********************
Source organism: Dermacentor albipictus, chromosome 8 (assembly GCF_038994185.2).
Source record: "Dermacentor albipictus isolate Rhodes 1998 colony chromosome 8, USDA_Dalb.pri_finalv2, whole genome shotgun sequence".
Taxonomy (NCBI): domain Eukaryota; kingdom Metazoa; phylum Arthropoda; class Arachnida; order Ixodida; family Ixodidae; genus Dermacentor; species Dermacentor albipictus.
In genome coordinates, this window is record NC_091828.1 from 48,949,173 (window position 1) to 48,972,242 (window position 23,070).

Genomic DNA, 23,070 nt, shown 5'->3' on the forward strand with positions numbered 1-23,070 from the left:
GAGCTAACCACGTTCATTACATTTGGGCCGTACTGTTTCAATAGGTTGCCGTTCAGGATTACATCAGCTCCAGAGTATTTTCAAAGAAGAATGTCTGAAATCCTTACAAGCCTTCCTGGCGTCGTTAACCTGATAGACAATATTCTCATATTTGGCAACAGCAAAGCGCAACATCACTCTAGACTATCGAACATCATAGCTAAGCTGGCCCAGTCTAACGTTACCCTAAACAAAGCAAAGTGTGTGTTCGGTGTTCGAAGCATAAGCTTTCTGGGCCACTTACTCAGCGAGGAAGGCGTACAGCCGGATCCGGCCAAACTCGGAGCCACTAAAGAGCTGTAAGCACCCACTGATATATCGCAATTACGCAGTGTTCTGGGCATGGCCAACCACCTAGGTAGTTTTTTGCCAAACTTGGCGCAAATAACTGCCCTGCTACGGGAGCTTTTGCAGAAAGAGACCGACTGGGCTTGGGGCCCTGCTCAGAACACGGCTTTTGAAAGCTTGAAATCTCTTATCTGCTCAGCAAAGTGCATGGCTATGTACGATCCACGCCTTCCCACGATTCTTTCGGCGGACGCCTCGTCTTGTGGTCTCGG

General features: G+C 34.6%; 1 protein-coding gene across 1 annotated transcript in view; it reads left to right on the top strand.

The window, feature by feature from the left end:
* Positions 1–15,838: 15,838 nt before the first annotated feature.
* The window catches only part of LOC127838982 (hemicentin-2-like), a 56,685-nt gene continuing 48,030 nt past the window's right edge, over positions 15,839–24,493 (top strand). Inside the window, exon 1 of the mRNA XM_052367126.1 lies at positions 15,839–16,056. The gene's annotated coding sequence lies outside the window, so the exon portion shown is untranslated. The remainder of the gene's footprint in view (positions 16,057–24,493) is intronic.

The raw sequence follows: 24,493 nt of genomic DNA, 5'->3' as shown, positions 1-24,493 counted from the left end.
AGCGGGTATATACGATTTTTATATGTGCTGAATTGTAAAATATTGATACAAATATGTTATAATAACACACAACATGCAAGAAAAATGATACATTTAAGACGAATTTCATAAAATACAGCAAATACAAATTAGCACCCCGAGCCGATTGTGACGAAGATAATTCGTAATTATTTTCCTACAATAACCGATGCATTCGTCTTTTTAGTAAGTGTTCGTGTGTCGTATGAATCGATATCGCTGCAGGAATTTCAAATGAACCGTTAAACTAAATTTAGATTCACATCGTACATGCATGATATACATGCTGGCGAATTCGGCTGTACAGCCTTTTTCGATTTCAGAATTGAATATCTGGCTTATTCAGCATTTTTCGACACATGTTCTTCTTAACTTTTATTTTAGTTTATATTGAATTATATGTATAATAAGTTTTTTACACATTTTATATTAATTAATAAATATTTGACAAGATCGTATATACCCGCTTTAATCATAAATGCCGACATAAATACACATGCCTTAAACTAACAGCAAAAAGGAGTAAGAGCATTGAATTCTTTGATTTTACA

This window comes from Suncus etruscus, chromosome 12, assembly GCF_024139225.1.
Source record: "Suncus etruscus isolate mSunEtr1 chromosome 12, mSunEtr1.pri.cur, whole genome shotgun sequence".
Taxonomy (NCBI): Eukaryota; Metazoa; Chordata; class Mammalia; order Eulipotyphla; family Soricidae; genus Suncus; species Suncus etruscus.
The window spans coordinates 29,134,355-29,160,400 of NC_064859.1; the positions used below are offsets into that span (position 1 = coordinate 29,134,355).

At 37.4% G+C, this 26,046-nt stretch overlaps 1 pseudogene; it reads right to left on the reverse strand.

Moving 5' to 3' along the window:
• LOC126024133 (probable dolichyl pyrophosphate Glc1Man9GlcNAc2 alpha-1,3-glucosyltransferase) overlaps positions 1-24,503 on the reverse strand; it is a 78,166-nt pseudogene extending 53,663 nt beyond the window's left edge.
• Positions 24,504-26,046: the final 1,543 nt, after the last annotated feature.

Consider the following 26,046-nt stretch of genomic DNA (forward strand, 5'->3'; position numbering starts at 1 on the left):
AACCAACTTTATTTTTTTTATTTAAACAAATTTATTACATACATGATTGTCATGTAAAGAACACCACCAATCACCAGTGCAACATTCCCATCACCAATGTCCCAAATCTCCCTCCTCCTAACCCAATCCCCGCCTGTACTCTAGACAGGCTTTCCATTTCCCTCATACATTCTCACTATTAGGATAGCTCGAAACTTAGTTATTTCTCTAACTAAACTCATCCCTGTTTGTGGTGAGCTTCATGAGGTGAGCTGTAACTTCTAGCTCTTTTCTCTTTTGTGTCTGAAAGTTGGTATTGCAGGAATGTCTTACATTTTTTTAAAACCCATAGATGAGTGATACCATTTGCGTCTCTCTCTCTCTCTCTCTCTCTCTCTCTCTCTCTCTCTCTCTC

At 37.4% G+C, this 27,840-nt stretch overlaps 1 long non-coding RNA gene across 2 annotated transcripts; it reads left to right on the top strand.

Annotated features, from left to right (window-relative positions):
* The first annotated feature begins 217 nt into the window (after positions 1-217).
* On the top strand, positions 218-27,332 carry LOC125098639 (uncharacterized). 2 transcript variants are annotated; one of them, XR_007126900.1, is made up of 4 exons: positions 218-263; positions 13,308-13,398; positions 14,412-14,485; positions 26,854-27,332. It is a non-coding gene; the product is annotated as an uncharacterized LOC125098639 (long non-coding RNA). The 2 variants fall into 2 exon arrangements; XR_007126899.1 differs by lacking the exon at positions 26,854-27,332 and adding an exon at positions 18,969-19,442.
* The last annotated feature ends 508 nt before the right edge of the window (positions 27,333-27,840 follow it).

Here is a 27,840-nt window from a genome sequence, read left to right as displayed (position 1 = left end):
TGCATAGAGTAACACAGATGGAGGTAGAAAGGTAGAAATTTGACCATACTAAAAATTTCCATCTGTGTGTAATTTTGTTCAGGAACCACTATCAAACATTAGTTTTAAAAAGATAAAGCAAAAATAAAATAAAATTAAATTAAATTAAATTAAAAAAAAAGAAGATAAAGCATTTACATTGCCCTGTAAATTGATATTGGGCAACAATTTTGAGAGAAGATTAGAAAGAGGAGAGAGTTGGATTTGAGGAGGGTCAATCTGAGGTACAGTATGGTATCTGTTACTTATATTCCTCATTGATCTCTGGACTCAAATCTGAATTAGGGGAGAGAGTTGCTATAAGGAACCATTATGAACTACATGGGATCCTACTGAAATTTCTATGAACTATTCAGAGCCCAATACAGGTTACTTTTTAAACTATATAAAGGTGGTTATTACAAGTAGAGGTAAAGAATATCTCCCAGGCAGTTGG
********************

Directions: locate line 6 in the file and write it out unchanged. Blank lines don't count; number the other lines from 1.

GAGCTAACCACGTTCATTACATTTGGGCCGTACTGTTTCAATAGGTTGCCGTTCAGGATTACATCAGCTCCAGAGTATTTTCAAAGAAGAATGTCTGAAATCCTTACAAGCCTTCCTGGCGTCGTTAACCTGATAGACAATATTCTCATATTTGGCAACAGCAAAGCGCAACATCACTCTAGACTATCGAACATCATAGCTAAGCTGGCCCAGTCTAACGTTACCCTAAACAAAGCAAAGTGTGTGTTCGGTGTTCGAAGCATAAGCTTTCTGGGCCACTTACTCAGCGAGGAAGGCGTACAGCCGGATCCGGCCAAACTCGGAGCCACTAAAGAGCTGTAAGCACCCACTGATATATCGCAATTACGCAGTGTTCTGGGCATGGCCAACCACCTAGGTAGTTTTTTGCCAAACTTGGCGCAAATAACTGCCCTGCTACGGGAGCTTTTGCAGAAAGAGACCGACTGGGCTTGGGGCCCTGCTCAGAACACGGCTTTTGAAAGCTTGAAATCTCTTATCTGCTCAGCAAAGTGCATGGCTATGTACGATCCACGCCTTCCCACGATTCTTTCGGCGGACGCCTCGTCTTGTGGTCTCGG